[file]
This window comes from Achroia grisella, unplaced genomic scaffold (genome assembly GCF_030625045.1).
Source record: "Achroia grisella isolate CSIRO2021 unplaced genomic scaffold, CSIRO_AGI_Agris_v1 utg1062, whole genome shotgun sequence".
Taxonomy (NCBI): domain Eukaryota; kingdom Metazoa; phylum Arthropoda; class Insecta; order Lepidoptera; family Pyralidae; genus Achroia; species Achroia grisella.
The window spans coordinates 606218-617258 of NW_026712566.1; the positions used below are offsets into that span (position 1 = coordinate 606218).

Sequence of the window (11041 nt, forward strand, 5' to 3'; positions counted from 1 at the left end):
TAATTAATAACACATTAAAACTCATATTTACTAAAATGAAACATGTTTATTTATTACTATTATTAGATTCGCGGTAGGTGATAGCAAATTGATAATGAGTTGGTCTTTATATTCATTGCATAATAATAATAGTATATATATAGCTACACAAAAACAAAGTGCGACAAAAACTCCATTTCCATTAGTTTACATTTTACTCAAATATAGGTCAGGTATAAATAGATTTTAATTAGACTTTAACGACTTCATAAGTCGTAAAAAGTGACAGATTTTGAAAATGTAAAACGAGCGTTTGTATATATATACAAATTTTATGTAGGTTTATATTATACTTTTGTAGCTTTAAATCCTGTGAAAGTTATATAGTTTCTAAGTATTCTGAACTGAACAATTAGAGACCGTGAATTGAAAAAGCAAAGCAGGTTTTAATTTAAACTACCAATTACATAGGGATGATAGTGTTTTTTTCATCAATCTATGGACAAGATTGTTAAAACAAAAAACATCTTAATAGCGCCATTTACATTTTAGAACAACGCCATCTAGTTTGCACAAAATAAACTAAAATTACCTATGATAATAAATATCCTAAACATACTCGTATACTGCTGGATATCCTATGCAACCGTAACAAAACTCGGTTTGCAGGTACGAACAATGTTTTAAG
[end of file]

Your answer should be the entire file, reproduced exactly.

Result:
This window comes from Achroia grisella, unplaced genomic scaffold (genome assembly GCF_030625045.1).
Source record: "Achroia grisella isolate CSIRO2021 unplaced genomic scaffold, CSIRO_AGI_Agris_v1 utg1062, whole genome shotgun sequence".
Taxonomy (NCBI): domain Eukaryota; kingdom Metazoa; phylum Arthropoda; class Insecta; order Lepidoptera; family Pyralidae; genus Achroia; species Achroia grisella.
The window spans coordinates 606218-617258 of NW_026712566.1; the positions used below are offsets into that span (position 1 = coordinate 606218).

Sequence of the window (11041 nt, forward strand, 5' to 3'; positions counted from 1 at the left end):
TAATTAATAACACATTAAAACTCATATTTACTAAAATGAAACATGTTTATTTATTACTATTATTAGATTCGCGGTAGGTGATAGCAAATTGATAATGAGTTGGTCTTTATATTCATTGCATAATAATAATAGTATATATATAGCTACACAAAAACAAAGTGCGACAAAAACTCCATTTCCATTAGTTTACATTTTACTCAAATATAGGTCAGGTATAAATAGATTTTAATTAGACTTTAACGACTTCATAAGTCGTAAAAAGTGACAGATTTTGAAAATGTAAAACGAGCGTTTGTATATATATACAAATTTTATGTAGGTTTATATTATACTTTTGTAGCTTTAAATCCTGTGAAAGTTATATAGTTTCTAAGTATTCTGAACTGAACAATTAGAGACCGTGAATTGAAAAAGCAAAGCAGGTTTTAATTTAAACTACCAATTACATAGGGATGATAGTGTTTTTTTCATCAATCTATGGACAAGATTGTTAAAACAAAAAACATCTTAATAGCGCCATTTACATTTTAGAACAACGCCATCTAGTTTGCACAAAATAAACTAAAATTACCTATGATAATAAATATCCTAAACATACTCGTATACTGCTGGATATCCTATGCAACCGTAACAAAACTCGGTTTGCAGGTACGAACAATGTTTTAAG